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The Leonidas Paradox: or, why motivational speeches don’t actually work

Written by joelsnape

First, a quick compare-and-contrast exercise. Here’s a selection of quotes from King Leonidas, leader of the Spartans at the battle of Thermopylae, from the film 300:

King Leonidas: This is where we hold them. This is where we fight! And this is where THEY DIE! Remember this day, men, for it will be yours for all time! Give them NOTHING! But take from them EVERYTHING!

Super. Now, here’s Steven Pressfield’s account of a post-battle chat from King Leonidas, from his excellent take on the same story, Gates Of Fire.

Leonidas sought to instil courage not by his words alone but by the calm and professional manner with which he spoke them. War is work, not mystery. The king confined his instructions to the practical, prescribing actions which could be taken physically, rather than seeking to produce a state of mind, which he knew would evaporate as soon as the commanders dispersed beyond the fortifying light of the king’s fire. ‘Look to your grooming, gentlemen. Keep your hair, hands and feet clean. Eat, if you have to choke it down. Sleep, or pretend to. Don’t let your men see you toss. If bad news comes, relay it first to those in grade above you, never directly to your men. Instruct your squires to buff each man’s aspis to its most brilliant sheen. I want to see shields flashing like mirrors, for this sight strikes terror into the enemy. Leave time for your men to sharpen their spears, for he who whets his steel whets his courage.’

Which of these is closer to how Leonidas really acted? Maybe both: it’s possible he got all frothed-up before a fight and was calm and collected afterwards. Maybe neither. Which would be more successful? Almost certainly the second one. More on why in a second.

If you’ve got six and a half minutes, listen to this speech from Eric The Hip-Hop Preacher. If you haven’t got six minutes to watch the video – or you’re at work, or something – it’s about a guy who meets a guru who promises to teach him the secrets of success, then meets him at the beach and (spoilers!) holds his head underwater until he almost drowns. The moral:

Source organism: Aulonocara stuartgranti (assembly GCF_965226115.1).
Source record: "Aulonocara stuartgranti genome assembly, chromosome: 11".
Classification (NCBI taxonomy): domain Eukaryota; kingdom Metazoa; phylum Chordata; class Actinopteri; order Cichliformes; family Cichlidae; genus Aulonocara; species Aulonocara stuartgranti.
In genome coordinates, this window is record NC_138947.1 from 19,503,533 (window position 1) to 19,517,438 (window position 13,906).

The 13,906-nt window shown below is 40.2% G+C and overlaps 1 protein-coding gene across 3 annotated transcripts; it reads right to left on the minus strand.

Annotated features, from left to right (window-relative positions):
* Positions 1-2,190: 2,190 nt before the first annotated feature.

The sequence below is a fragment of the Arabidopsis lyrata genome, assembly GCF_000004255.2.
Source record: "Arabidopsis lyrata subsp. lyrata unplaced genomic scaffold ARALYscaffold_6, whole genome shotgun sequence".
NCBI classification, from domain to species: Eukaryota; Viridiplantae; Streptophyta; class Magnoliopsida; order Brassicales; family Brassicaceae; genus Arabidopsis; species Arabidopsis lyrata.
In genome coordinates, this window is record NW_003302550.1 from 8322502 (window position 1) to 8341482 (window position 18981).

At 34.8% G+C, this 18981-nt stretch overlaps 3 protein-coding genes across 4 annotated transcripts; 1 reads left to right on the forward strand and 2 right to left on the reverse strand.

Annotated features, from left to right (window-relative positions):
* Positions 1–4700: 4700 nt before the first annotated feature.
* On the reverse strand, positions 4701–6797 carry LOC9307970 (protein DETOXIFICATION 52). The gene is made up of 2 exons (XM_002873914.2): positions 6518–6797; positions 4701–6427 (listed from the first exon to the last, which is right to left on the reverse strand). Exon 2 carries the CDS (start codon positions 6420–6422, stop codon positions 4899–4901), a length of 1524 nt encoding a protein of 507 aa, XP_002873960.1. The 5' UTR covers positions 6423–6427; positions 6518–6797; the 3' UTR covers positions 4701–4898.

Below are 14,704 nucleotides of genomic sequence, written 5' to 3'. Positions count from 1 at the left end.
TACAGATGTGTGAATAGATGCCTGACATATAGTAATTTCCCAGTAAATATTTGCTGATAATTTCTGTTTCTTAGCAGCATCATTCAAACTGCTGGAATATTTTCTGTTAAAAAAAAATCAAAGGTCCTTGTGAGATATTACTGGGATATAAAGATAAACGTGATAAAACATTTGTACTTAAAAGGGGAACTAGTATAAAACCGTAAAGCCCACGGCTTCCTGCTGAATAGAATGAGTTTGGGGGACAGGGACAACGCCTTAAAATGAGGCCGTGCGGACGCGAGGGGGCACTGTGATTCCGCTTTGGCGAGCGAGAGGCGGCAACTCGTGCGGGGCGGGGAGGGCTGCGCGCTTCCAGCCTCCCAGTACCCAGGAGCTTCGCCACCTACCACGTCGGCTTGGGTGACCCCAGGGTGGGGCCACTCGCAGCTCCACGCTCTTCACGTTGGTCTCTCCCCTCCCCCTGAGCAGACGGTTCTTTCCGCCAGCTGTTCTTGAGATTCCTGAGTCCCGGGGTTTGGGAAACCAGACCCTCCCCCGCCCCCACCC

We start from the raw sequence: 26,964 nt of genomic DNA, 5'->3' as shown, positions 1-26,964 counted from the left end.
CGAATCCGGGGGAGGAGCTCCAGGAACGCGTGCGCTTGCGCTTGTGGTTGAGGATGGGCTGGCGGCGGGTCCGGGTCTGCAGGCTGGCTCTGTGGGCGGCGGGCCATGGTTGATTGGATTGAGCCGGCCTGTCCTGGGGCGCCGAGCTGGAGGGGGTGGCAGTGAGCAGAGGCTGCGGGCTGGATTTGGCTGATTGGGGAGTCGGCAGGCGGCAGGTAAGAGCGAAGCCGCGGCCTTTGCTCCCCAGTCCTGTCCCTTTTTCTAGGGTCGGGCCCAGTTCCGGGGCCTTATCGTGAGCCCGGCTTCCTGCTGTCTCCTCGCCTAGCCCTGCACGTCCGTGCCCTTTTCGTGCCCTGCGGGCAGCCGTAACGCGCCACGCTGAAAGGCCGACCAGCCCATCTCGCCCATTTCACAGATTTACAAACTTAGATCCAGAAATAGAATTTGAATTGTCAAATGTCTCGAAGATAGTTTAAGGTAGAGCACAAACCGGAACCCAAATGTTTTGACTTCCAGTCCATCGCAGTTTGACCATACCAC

When you want to succeed as much as you want to breathe, that’s when you’ll be successful. 

That’s great, right? Lots of people think so.  Eric the hip-hop preacher tells this story very well, by the way, and adds in some stuff about how you should want success more than you want to party, sleep, and so on. It really is worth listening to. It’s a great story, memorable, you’d probably be able to repeat it almost word-for-word tomorrow or in a week. Eric’s built a career on this sort of thing, preaching to his ministry, and to baseball players and MMA fighters. Bear all that in mind, and then answer one question:

What the fuck does that actually mean?

I thought that little parable was amazing the first time I heard it, and the second. Then I thought about it, and realised that there’s no advice there. None at all. Needing to breathe is an inbuilt human response: it’s not something you think about. How do you get so hyped about ‘being successful’ (whatever that means) as ‘needing to breathe’? You can’t. It’s literally impossible. The moral, if there is one, is that you should probably party a bit less, and, I don’t know, read some books or something.

Here’s the Leonidas Paradox: motivational yelling sounds good on film, it’s fun for actors to do, it makes for memorable moments…and it’s considered close to useless by everyone who’s actually successful in what they do. Consider John Wooden, whose 88-game unbeaten streak in NCAA basketball puts him in consideration for being one of the greatest athletics coaches of all time in any sport. Wooden, to be fair, did some motivational speaking. But did he lead his teams to victory with a load of eye-rolling, Pacino-style speeches?

Nope. He did it with advice. Thousands and thousands of tiny chunks of advice, delivered in a constant stream. At the start of the season, he’d tell his athletes how to put their socks on – partly so they wouldn’t get blisters and have to miss practises, partly to help them understand the necessity of detail. In practise, he’d keep it short: ‘Hard, driving, quick steps.’ ‘Crisp passes, snap them.’ ‘Take the ball softly – it’s a pass, not an interception.’

The common thread? Every one of those would leave no doubt in a player’s mind about what they were supposed to do. Did they need to want to be good at basketball more than they wanted to breathe? No, they just needed to get better at basketball, through targeted advice. Listen to Greg Jackson – widely considered to be one of the best MMA coaches in history – when he’s cornering a fighter sometime. Is he yelling ‘How bad do you want this?’ No. He’s giving digestible, actionable advice: ‘Watch his right hand.’ ‘Angle off after you throw a punch.’ ‘He’s open to the double-leg.’ Can you remember a fight where Greg Jackson started yelling motivational slogans? The only one that springs to mind for me is Cowboy Cerrone vs Nate Diaz, where Cerrone finishes round two looking battered, and Jackson comes to life. ‘Give me two minutes of hell, son!’ he yells, as Cerrone stands in front of Diaz, all the fight clearly gone out of him. ‘You give me two minutes of hell!’